Potato and sea-salt scrolls, bacon-maple scrolls, and almond-vanilla cream croissants have been selling out early on weekend mornings at Home Croissanterie’s new bakehouse in Balmain. Owner and head chef Ben Lai set up stumps in early March, after selling his meticulously handcrafted pastries online for three years and developing a loyal following along the way.

“The idea to open a physical space was always in the back of my head, but seemed so far in the future,” Lai tells Broadsheet. “As incremental progress happened, the idea slowly turned into a possible reality.”

As online, Home Croissanterie’s physical space is dedicated entirely to viennoiserie – that is, French-style pastries, made by laminating each layer of dough with butter, then folding one on another to create a “honeycomb” effect. “It took me three years to learn,” says Lai, who taught himself to bake during uni holidays, while studying computer science. He also did training stints at Noma in Copenhagen, and Quay.

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Among Lai’s most popular creations is the bacon maple. It’s a scroll made of pastry layered with streaky bacon from Emilio’s in Rozelle, then glazed on both sides with maple and sprinkled with Olsson’s red gum-smoked salt. Another stand-out is the potato and sea salt scroll lined with potato “petals” (thin slices of potato), brushed with extra virgin olive oil and flaky sea salt. It looks like a rose but tastes like hot chips.

The most decadent of the sweet pastries is the almond vanilla cream. Crème brulee (based on a Quay recipe) dotted with slivered roasted almonds oozes over the top, while a muscovado frangipane sweetens the inside, and a honey syrup is drizzled over the outside.

Finding the right coffee to match his beautiful creations was essential. “I did coffee tasting for three weeks, and went to every roastery around Sydney,” says Lai. Ultimately, he decided on Single O, which has been a pioneer in Sydney’s coffee scene since 2003, for both its high quality and “supportive” people. The house brew is Single O’s signature Reservoir, a stonefruity-citrusy-passionfruity blend sourced in small batches via the Nairobi Coffee Exchange. Rotating single origins are available, too.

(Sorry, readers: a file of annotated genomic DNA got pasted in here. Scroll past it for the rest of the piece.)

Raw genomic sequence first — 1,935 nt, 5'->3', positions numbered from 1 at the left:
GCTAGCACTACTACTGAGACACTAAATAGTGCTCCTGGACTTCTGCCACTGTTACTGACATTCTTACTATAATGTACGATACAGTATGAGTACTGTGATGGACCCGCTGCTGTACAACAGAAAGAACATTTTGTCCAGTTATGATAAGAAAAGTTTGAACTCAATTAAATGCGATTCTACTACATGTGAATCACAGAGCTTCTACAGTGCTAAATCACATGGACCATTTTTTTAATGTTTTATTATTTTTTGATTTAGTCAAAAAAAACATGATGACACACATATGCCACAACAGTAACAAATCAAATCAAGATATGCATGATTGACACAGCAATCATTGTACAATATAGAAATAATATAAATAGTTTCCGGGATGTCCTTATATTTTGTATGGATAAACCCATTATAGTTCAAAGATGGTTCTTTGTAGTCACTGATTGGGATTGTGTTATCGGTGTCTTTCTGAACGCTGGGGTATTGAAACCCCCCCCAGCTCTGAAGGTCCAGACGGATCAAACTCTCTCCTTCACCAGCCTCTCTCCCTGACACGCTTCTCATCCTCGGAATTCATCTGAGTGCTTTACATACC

Before settling on Home Croissanterie’s new home, Lai “looked at heaps of shops, all over Sydney”. He landed on a tranquil, cave-like spot, between Balmain and Rozelle, a couple of doors down from Mr H Cafe, and, with the help of Guru Projects, transformed it with a Nordic design, inspired by Lai’s time in Copenhagen. Centre stage are the pastries, in a glass display, atop a curved bar. A halloumi-coloured lime wash covers the walls and ceiling, creating a bright feel. There’s outdoor seating beneath white umbrellas for around 20 people, well warmed by afternoon sunshine. Laidback, jazzy tunes provide the soundtrack.

“I think locals like the atmosphere,” says Lai. “Opening a shop is about more than just the food. It’s also about the design, the music, the friendliness of the staff. My hope is that people enjoy themselves and come back.”

Home Croissanterie
Shop 1/418 Darling Street, Balmain
No phone

Tue to Fri 7.30am–2pm
Sat & Sun 8.30am–2pm